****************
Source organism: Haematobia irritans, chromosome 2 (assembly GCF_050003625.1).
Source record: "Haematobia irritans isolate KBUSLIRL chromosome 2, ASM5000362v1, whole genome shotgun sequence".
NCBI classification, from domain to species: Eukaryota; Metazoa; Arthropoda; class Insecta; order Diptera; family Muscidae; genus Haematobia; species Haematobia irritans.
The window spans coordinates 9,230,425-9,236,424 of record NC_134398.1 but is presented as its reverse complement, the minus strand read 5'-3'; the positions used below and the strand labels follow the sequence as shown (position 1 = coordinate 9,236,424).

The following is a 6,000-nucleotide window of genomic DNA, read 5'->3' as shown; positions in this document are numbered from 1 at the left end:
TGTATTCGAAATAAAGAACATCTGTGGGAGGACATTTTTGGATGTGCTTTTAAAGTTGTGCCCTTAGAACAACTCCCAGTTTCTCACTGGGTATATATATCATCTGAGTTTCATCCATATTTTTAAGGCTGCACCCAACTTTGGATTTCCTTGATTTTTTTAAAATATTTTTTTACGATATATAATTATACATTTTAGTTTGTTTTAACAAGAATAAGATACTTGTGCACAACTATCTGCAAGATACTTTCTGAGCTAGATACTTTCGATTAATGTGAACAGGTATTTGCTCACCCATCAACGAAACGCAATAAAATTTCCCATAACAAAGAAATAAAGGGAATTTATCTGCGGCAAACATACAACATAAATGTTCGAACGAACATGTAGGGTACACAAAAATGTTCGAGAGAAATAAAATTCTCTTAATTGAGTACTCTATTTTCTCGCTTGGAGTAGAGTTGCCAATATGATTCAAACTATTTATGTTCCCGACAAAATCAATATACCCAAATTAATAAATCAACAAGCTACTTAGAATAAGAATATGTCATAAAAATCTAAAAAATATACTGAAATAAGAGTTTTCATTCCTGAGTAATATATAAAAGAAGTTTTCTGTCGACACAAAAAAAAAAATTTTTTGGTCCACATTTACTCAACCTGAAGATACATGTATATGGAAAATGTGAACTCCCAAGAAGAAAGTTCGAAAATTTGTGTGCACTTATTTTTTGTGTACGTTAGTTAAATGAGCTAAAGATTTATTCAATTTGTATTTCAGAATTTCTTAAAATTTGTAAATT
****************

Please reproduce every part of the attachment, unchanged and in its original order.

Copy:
Source organism: Haematobia irritans, chromosome 2 (assembly GCF_050003625.1).
Source record: "Haematobia irritans isolate KBUSLIRL chromosome 2, ASM5000362v1, whole genome shotgun sequence".
NCBI classification, from domain to species: Eukaryota; Metazoa; Arthropoda; class Insecta; order Diptera; family Muscidae; genus Haematobia; species Haematobia irritans.
The window spans coordinates 9,230,425-9,236,424 of record NC_134398.1 but is presented as its reverse complement, the minus strand read 5'-3'; the positions used below and the strand labels follow the sequence as shown (position 1 = coordinate 9,236,424).

The following is a 6,000-nucleotide window of genomic DNA, read 5'->3' as shown; positions in this document are numbered from 1 at the left end:
TGTATTCGAAATAAAGAACATCTGTGGGAGGACATTTTTGGATGTGCTTTTAAAGTTGTGCCCTTAGAACAACTCCCAGTTTCTCACTGGGTATATATATCATCTGAGTTTCATCCATATTTTTAAGGCTGCACCCAACTTTGGATTTCCTTGATTTTTTTAAAATATTTTTTTACGATATATAATTATACATTTTAGTTTGTTTTAACAAGAATAAGATACTTGTGCACAACTATCTGCAAGATACTTTCTGAGCTAGATACTTTCGATTAATGTGAACAGGTATTTGCTCACCCATCAACGAAACGCAATAAAATTTCCCATAACAAAGAAATAAAGGGAATTTATCTGCGGCAAACATACAACATAAATGTTCGAACGAACATGTAGGGTACACAAAAATGTTCGAGAGAAATAAAATTCTCTTAATTGAGTACTCTATTTTCTCGCTTGGAGTAGAGTTGCCAATATGATTCAAACTATTTATGTTCCCGACAAAATCAATATACCCAAATTAATAAATCAACAAGCTACTTAGAATAAGAATATGTCATAAAAATCTAAAAAATATACTGAAATAAGAGTTTTCATTCCTGAGTAATATATAAAAGAAGTTTTCTGTCGACACAAAAAAAAAAATTTTTTGGTCCACATTTACTCAACCTGAAGATACATGTATATGGAAAATGTGAACTCCCAAGAAGAAAGTTCGAAAATTTGTGTGCACTTATTTTTTGTGTACGTTAGTTAAATGAGCTAAAGATTTATTCAATTTGTATTTCAGAATTTCTTAAAATTTGTAAATT